6 Strategic Business Objectives
For a company to survive and thrive, it needs to operate intentionally and strategically. Strategic business objectives are concrete goals that can be measured and quantified, which is vital because a non-measurable goal serves no practical purpose for a company. Company management and leadership are often tasked with setting these business objectives and establishing the direction the company is aiming to go in. The following are six examples of strategic goals and objectives.
Efficiency in operations is one of the vital measures of a company's strength. In order to achieve higher profits, companies continuously aim to improve the efficiency and productivity of their operations. This could include streamlining tasks, improving technology or cutting back on production waste. Cutting back on unnecessary paperwork, for example, allows companies to save money on supplies, as well as gives employees a chance to use that wasted time more efficiently in other areas.
Improving operational efficiency comes down to one thing: improving a company's bottom line. If costs can be cut without sacrificing business productivity, that is a win-win for businesses.
For a company to sustain competitiveness, it needs to introduce new products, services and business models every so often. Business models are the processes in which businesses make money from their products or services, and remaining stagnant is a sure-fire way for a company to become irrelevant. Even the most successful companies have had to divert away from their initial bread and butter and introduce new products, services and business models to remain relevant and competitive in an ever-changing business landscape.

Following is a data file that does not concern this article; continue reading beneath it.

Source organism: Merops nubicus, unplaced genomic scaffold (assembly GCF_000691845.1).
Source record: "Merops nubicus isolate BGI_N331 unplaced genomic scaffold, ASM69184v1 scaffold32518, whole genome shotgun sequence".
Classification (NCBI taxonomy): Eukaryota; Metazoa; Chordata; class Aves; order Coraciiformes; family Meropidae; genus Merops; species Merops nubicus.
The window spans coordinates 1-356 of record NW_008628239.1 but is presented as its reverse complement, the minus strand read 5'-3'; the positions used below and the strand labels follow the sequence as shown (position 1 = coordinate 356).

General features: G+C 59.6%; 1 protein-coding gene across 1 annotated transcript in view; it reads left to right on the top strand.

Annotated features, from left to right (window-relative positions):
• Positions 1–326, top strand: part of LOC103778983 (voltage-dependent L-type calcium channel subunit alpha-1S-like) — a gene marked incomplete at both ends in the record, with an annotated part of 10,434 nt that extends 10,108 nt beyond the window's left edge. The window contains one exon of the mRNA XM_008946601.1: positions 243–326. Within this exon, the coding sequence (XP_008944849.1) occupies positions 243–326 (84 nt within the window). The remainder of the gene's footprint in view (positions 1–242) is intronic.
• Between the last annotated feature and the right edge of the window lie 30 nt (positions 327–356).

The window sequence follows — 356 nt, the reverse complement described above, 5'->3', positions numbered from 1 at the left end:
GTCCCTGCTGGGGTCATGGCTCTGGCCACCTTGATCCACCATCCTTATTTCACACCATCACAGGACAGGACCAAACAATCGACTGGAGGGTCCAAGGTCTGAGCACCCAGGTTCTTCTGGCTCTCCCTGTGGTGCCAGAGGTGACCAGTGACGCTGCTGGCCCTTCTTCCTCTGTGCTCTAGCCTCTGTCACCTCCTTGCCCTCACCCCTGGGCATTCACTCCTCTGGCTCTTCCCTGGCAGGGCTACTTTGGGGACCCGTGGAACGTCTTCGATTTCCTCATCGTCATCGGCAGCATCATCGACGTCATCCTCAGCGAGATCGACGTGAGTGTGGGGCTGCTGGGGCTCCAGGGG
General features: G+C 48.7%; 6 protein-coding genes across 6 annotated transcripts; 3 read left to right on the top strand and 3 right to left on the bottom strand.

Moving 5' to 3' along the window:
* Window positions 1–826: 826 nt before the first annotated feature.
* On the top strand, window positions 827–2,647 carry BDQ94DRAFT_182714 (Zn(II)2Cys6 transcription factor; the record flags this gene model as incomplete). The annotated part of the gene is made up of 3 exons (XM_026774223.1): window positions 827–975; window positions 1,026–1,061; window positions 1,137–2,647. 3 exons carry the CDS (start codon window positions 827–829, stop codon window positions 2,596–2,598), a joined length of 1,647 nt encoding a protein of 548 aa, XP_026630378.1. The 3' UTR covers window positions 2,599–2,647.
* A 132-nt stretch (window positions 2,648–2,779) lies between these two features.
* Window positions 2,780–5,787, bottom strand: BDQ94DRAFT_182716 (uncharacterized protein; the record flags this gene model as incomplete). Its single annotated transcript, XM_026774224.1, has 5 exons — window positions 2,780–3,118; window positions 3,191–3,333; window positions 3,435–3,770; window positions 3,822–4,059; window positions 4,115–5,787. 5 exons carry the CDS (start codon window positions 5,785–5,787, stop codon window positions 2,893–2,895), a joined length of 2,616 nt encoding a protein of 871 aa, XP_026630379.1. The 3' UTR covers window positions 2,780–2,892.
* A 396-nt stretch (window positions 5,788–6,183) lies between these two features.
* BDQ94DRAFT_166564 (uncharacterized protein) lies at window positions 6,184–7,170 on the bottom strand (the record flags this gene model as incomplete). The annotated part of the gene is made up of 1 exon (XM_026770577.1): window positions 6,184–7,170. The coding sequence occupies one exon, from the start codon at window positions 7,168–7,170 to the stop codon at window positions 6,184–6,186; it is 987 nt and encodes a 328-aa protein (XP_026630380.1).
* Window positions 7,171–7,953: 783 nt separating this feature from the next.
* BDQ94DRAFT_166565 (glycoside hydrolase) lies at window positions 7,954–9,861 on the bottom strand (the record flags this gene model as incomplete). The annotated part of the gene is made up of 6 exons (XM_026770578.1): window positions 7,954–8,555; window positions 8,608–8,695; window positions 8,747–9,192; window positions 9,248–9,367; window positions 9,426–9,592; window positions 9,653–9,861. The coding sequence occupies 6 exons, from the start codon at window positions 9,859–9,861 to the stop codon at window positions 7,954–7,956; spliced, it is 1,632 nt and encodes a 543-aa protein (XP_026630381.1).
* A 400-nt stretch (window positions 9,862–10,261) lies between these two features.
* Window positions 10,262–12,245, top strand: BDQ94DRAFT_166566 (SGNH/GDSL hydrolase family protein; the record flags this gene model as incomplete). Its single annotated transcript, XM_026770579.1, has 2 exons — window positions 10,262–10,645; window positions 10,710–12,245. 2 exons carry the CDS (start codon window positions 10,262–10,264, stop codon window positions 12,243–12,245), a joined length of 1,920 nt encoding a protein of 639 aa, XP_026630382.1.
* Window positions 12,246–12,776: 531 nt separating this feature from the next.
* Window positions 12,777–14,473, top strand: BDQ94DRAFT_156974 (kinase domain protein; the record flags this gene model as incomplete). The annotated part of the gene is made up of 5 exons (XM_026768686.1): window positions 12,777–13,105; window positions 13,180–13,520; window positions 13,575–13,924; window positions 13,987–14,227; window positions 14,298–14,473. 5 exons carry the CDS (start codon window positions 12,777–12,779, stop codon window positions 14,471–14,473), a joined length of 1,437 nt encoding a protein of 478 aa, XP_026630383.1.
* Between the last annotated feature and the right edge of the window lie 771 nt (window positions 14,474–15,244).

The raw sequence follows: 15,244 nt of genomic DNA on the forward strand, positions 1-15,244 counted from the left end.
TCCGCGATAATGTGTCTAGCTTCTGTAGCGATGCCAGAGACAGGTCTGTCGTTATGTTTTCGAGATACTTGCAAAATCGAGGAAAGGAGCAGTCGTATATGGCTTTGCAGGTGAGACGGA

When a company truly knows its customers well, that allows them to serve those customers better. They know what their customers want, when they want it and how they want it. In return, customers tend to become loyal and increase spending over time, which, of course, increases a company's revenues and profits.
The same applies when it comes to relationships with suppliers. The more interactions between a company and a supplier — particularly with improved communication — the more likely it is that services can be tailored for a particular company and costs can be lowered.
Before the prevalence of easily accessed and readily available data, most company leadership had to make decisions based on best guesses and forecasts by analysts. Now, with the availability of real-time data, company management is much more equipped to set company strategic objectives based on accurate, real-time information. Data-driven decision-making is much more effective for improving business functions.
Whether it is a company's ability to perform a service more efficiently, charge less for a product or provide better customer service, they must maintain a competitive advantage to remain viable in the marketplace. Sectors are continuously being disrupted by newer, more innovative companies, and to survive, companies must provide something to their customer that they cannot receive from their competitors. Doing so almost inevitably increases a company's revenues and profits.
The business landscape is steadily changing, and with an increase in innovation and available information, it is showing no signs of slowing down or becoming stagnant. To survive, companies must adjust with the times. These changes can happen on an industry level, like with the introduction of ATMs in the banking industry, or they can be byproducts of government regulations, such as the banning of television advertisements for tobacco companies.